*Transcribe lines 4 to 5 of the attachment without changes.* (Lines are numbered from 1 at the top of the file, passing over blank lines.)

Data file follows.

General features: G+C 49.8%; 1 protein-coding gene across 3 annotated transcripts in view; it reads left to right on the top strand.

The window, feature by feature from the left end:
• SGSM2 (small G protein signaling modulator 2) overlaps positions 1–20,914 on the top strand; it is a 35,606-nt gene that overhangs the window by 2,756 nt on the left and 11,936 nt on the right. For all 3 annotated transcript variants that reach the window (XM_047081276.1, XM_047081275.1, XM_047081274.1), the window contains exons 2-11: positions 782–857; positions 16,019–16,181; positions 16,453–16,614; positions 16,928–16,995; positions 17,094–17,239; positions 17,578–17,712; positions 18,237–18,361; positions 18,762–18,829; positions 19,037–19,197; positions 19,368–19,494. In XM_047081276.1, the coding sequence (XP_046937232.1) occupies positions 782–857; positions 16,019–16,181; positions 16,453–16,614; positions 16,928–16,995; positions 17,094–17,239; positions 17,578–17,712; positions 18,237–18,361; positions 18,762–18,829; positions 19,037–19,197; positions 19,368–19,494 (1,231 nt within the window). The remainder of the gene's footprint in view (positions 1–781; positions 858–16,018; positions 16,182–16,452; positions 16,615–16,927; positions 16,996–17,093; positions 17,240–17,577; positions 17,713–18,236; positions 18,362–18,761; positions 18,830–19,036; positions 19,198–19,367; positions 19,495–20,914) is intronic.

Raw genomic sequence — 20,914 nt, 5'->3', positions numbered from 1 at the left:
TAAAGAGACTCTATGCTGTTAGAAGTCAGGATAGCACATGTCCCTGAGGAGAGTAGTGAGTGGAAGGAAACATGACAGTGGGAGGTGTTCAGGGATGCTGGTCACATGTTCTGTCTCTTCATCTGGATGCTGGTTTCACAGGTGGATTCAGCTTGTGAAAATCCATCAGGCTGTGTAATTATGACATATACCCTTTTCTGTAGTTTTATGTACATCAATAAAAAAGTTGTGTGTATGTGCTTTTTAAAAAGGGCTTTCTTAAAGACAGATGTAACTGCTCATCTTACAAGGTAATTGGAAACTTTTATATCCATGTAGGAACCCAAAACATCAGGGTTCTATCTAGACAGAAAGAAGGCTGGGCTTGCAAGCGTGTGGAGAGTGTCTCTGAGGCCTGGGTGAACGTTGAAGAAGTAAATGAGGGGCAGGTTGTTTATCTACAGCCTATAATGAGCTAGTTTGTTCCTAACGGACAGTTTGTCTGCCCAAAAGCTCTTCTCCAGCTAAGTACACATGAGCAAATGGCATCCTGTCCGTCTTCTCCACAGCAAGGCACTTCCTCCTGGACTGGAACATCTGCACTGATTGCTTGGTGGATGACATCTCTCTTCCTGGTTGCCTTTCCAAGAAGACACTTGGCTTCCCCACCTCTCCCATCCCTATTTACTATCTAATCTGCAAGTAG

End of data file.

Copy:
Raw genomic sequence — 20,914 nt, 5'->3', positions numbered from 1 at the left:
TAAAGAGACTCTATGCTGTTAGAAGTCAGGATAGCACATGTCCCTGAGGAGAGTAGTGAGTGGAAGGAAACATGACAGTGGGAGGTGTTCAGGGATGCTGGTCACATGTTCTGTCTCTTCATCTGGATGCTGGTTTCACAGGTGGATTCAGCTTGTGAAAATCCATCAGGCTGTGTAATTATGACATATACCCTTTTCTGTAGTTTTATGTACATCAATAAAAAAGTTGTGTGTATGTGCTTTTTAAAAAGGGCTTTCTTAAAGACAGATGTAACTGCTCATCTTACAAGGTAATTGGAAACTTTTATATCCATGTAGGAACCCAAAACATCAGGGTTCTATCTAGACAGAAAGAAGGCTGGGCTTGCAAGCGTGTGGAGAGTGTCTCTGAGGCCTGGGTGAACGTTGAAGAAGTAAATGAGGGGCAGGTTGTTTATCTACAGCCTATAATGAGCTAGTTTGTTCCTAACGGACAGTTTGTCTGCCCAAAAGCTCTTCTCCAGCTAAGTACACATGAGCAAATGGCATCCTGTCCGTCTTCTCCACAGCAAGGCACTTCCTCCTGGACTGGAACATCTGCACTGATTGCTTGGTGGATGACATCTCTCTTCCTGGTTGCCTTTCCAAGAAGACACTTGGCTTCCCCACCTCTCCCATCCCTATTTACTATCTAATCTGCAAGTAG